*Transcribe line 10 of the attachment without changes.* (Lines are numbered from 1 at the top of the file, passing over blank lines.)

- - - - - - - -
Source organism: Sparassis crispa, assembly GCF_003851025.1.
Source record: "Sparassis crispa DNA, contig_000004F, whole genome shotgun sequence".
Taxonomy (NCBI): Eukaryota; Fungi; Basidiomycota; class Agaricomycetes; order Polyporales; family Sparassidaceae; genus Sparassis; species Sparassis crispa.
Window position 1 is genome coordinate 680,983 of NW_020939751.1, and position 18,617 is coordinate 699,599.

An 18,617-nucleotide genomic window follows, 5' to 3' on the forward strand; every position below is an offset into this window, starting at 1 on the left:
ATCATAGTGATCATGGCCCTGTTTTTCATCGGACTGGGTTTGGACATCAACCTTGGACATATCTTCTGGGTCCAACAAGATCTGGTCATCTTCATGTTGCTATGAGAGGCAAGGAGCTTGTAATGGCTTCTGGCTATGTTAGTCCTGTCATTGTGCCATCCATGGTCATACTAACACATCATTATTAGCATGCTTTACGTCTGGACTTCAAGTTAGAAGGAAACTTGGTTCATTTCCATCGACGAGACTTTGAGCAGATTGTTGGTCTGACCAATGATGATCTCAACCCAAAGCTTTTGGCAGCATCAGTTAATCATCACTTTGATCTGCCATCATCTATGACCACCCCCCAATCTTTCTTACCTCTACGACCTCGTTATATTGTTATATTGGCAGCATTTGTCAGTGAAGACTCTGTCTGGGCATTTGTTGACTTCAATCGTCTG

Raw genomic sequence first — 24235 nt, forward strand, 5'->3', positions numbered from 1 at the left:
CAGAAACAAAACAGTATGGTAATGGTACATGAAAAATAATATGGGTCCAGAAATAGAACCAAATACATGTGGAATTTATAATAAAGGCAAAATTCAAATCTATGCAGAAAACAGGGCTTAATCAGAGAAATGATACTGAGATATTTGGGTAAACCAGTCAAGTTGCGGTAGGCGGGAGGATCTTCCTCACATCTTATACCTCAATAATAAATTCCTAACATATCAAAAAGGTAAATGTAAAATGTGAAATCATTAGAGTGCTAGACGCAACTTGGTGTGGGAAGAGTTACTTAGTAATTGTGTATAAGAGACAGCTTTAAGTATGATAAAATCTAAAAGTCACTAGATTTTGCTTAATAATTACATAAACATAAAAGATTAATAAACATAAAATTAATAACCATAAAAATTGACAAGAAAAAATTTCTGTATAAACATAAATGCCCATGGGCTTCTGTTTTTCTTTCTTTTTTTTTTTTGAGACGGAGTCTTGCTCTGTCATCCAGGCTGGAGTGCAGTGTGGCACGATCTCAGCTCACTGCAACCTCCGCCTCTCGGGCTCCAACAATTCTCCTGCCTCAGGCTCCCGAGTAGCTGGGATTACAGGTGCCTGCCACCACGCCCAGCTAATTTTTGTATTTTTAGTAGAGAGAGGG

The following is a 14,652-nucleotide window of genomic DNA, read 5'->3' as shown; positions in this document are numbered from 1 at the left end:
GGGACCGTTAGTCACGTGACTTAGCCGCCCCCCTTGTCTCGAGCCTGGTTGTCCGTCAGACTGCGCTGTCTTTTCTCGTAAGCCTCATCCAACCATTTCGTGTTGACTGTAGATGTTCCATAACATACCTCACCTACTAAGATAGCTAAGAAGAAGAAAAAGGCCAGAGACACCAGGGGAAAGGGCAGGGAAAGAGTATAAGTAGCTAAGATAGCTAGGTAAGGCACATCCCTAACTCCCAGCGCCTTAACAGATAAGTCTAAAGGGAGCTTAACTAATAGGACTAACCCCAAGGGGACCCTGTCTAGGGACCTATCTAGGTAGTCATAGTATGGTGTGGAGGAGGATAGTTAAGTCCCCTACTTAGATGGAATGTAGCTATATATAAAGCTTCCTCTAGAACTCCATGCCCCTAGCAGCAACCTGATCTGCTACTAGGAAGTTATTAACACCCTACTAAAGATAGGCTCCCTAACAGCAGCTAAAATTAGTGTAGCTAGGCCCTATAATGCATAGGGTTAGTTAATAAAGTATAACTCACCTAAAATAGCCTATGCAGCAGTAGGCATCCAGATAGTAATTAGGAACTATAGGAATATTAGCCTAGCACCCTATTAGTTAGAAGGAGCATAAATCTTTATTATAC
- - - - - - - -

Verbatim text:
GGGACCGTTAGTCACGTGACTTAGCCGCCCCCCTTGTCTCGAGCCTGGTTGTCCGTCAGACTGCGCTGTCTTTTCTCGTAAGCCTCATCCAACCATTTCGTGTTGACTGTAGATGTTCCATAACATACCTCACCTACTAAGATAGCTAAGAAGAAGAAAAAGGCCAGAGACACCAGGGGAAAGGGCAGGGAAAGAGTATAAGTAGCTAAGATAGCTAGGTAAGGCACATCCCTAACTCCCAGCGCCTTAACAGATAAGTCTAAAGGGAGCTTAACTAATAGGACTAACCCCAAGGGGACCCTGTCTAGGGACCTATCTAGGTAGTCATAGTATGGTGTGGAGGAGGATAGTTAAGTCCCCTACTTAGATGGAATGTAGCTATATATAAAGCTTCCTCTAGAACTCCATGCCCCTAGCAGCAACCTGATCTGCTACTAGGAAGTTATTAACACCCTACTAAAGATAGGCTCCCTAACAGCAGCTAAAATTAGTGTAGCTAGGCCCTATAATGCATAGGGTTAGTTAATAAAGTATAACTCACCTAAAATAGCCTATGCAGCAGTAGGCATCCAGATAGTAATTAGGAACTATAGGAATATTAGCCTAGCACCCTATTAGTTAGAAGGAGCATAAATCTTTATTATAC